Demonstration event robot comm

Our team is heading off to a demonstration event this weekend. Probably not uncommon! The particular venue we will be at has lots of wireless communications. From past years, I expect that we will have wireless communications problems - especially when the crowd shows up.

What solutions have people identified for this situation?
Has anyone assembled an ‘FMS light’ for such events?

By ‘FMS light’ I imagine a single wireless router and configuration software such that each robot’s radio (along with locking out all other MAC addresses!) can connect to the field and each team’ control station can connect to that team’s robot. Hopefully this description helps.

Thanks for comments!

Typically when we do demos with lots of wifi traffic we either use 5ghz or a different channel on 2.4ghz. Additionally I’ve seen other teams bridge their robot router to another router plugged into their laptop. If you password protect your wireless on your robot wireless, 5ghz usually is pretty secure as many standard laptops/phones cannot connect to it as they lack the antenna for it.

The simplest way is to just setup a router to connect to all the driver station laptops over Ethernet. Then configure the robot radios to bridge to that router. Make sure the router is setup for 5ghz and use a wifi analyzer app to find the cleanest frequency. Turn the wireless adapters on the laptops off like you do at the regional. You can put security on the wireless network and only distribute it to the teams or configure all the radios yourself if you want to be even more secure.

You could go as far as setting up the off-season FMS, this is much improved over the past few years.

That way you could start and stop matches, etc. The guide for the off-season FMS also has instructions on setting up the router and connecting robots, etc.

If you require an FMS, I highly recommend Cheesy Arena. It is extremely simple to configure as everything is done over a web browser, and it has great documentation and support from 254.

Wow - I really appreciate the feedback.

I will look into all of these, as I can.

I typically don’t dig into the network configurations behind the scenes.
How do all the control consoles coexist within a single subnet - at least I assume that they are on the same subnet.

I also don’t know much about the radio configuration process. Everything is a mystery until you understand!

I don’t think I am concerned about match scheduling, per-se; only an assured data link reliability.

Thank you again!

As far as Cheesy Arena, these links should answer some of your questions:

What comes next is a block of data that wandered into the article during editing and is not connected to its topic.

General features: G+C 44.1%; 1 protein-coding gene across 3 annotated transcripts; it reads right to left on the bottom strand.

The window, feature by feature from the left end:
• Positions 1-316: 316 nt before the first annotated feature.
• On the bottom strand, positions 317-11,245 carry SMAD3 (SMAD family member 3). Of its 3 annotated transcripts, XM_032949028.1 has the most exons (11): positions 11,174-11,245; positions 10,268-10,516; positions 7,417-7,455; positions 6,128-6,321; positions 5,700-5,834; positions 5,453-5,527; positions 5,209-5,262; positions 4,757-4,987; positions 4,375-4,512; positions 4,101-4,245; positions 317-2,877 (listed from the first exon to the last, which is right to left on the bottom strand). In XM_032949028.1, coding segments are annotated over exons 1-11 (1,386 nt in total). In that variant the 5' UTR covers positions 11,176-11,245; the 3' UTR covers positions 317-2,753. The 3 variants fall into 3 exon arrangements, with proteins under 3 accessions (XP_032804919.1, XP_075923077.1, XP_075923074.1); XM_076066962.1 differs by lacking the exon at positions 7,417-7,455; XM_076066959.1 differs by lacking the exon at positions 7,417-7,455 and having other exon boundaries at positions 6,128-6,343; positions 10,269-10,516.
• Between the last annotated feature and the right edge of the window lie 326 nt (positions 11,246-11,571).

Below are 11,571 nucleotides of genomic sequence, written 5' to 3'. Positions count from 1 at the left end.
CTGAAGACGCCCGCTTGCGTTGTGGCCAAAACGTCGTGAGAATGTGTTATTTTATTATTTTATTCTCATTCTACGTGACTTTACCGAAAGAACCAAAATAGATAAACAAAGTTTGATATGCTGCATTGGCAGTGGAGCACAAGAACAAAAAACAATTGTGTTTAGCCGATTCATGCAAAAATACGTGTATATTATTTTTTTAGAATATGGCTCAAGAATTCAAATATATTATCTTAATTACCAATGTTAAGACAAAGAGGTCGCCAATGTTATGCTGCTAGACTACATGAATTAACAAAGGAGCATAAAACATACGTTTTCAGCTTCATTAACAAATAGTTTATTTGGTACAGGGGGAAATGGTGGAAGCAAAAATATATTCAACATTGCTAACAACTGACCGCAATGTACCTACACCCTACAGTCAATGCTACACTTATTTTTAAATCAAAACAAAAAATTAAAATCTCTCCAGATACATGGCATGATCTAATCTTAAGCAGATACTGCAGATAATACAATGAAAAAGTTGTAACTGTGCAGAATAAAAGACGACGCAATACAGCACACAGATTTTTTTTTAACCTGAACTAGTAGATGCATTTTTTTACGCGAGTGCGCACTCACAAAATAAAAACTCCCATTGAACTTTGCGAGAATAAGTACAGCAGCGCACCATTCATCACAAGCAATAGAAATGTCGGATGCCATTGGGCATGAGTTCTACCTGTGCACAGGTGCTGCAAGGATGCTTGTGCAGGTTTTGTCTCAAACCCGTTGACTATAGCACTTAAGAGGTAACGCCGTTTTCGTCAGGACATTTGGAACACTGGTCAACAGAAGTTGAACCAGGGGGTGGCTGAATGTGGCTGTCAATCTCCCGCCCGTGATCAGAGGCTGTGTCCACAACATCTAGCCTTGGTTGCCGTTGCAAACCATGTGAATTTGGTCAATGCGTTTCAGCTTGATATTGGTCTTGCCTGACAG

Network configuration:

General instructions:

Programming the radio is done through the kiosk you would normally use at events, available here.

Also, if you have any questions or problems, the guys at 254 are extremely helpful and have been happy to answer any questions I’ve had about it.


Can you post a summary of our demo experience last weekend? I thought what you put together worked awesome!


I’m curious to see what you ended up going with and what worked as well, in case something like this comes up for us in the future.

First off - thanks to all the suggestions I received.
Everything came off great!

I purchased a middle of the road router with dual-band capability.
Brought with me a set of Cat5 cables for the drivestations.
I made sure I had the latest radio configuration software.

The basic process was to
Setup the SSIDs for the two router bands,
Setup a WPA password for each band,
Change the admin password on the router,
Configure the router as with a subnet mask of

The real key on radio setups was to use the ‘FMS-Lite Mode’ in ‘Tools’.
Most of the radios took the configuration on the first pass.

I had forgotten to read up on the drive station configuration.
Once I set the IP address of the drive station to 10.TE.AM.6, everything worked fine!

Attached are the step-by-step instructions I created.
Replace my #1018 centric jargon with your own choices, and away you go!

One comment: Using an independent workstation to check for connected devices on the router was very helpful. That way I could verify wireless comm to the robots and cabled comm to the drive stations. This removed a lot of guesswork.

Have fun, good luck to all!

Connect robot to demonstration router 160617.docx (14.8 KB)

Connect robot to demonstration router 160617.docx (14.8 KB)